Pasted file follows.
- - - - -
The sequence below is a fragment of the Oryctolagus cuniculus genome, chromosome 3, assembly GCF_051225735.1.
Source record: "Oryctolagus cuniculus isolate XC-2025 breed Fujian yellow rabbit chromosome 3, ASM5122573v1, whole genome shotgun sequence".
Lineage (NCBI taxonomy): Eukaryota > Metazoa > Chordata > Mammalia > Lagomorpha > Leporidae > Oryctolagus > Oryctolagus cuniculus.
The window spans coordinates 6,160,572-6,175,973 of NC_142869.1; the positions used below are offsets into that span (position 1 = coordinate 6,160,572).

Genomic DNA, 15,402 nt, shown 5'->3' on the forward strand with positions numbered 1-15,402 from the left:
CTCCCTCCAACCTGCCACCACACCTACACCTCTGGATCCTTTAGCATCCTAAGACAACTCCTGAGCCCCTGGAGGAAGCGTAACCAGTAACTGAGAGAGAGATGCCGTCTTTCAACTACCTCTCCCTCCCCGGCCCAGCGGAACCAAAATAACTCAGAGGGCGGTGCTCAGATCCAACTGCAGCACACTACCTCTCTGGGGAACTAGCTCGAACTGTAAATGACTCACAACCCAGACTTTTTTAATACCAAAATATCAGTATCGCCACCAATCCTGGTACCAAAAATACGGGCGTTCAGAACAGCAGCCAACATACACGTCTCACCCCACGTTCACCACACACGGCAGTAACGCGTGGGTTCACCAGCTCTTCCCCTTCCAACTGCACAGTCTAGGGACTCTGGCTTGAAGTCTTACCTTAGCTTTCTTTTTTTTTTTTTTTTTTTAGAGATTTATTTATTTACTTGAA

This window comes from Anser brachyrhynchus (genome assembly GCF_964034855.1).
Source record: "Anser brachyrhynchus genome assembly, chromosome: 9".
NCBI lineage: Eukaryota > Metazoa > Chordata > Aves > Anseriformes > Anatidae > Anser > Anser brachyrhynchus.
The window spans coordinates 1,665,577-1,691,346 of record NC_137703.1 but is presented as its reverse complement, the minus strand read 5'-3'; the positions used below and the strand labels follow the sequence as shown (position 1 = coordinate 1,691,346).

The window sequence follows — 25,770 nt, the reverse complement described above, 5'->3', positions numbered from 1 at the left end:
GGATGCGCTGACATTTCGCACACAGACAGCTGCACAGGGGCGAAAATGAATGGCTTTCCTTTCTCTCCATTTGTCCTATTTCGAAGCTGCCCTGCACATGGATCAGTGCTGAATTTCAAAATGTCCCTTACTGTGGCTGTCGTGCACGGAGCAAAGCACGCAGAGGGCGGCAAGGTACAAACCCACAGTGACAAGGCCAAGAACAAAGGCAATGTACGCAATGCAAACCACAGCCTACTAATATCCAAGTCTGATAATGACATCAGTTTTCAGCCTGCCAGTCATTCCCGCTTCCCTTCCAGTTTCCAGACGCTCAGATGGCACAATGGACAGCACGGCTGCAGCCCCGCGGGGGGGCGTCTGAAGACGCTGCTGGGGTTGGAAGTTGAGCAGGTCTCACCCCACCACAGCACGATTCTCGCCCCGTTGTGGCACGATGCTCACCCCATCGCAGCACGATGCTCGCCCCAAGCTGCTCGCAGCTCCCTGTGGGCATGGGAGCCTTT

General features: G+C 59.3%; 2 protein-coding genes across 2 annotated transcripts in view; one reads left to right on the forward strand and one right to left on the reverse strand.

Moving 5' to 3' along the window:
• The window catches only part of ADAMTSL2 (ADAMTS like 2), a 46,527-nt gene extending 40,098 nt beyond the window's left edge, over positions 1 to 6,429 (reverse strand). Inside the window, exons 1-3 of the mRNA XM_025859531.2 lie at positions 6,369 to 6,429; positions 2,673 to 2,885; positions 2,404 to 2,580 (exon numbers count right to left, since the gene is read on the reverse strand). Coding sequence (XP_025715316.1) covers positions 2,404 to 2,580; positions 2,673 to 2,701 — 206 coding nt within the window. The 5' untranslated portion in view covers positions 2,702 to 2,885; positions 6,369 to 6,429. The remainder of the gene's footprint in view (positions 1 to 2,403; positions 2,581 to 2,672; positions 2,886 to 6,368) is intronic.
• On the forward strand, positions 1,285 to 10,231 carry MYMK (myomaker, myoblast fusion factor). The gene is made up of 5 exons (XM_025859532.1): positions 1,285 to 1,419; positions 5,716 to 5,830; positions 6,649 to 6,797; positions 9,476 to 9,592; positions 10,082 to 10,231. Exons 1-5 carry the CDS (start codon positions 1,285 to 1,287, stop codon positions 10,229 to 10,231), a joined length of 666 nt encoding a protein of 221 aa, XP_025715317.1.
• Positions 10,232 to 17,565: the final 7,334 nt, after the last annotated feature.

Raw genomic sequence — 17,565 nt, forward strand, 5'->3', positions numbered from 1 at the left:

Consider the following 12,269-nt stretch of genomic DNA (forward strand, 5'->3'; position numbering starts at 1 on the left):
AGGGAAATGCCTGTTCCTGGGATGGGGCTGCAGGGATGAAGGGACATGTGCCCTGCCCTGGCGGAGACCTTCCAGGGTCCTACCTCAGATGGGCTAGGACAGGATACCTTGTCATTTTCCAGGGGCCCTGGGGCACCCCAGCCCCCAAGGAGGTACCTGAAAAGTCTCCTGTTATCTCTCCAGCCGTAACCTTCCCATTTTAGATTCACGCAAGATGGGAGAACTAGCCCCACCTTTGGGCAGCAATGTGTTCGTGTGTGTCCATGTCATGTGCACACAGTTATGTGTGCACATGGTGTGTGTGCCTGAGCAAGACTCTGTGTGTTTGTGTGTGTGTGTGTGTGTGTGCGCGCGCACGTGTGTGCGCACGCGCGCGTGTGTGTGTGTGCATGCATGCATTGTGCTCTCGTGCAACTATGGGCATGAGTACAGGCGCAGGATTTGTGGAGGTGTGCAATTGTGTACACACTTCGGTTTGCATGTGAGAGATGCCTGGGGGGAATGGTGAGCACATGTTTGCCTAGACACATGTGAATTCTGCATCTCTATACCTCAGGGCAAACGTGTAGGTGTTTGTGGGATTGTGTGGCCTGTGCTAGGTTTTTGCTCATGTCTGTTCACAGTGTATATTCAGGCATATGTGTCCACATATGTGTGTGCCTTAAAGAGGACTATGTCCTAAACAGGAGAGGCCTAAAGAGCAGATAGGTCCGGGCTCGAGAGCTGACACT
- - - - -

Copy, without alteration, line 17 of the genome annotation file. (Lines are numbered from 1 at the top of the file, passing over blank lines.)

• Positions 10,232 to 17,565: the final 7,334 nt, after the last annotated feature.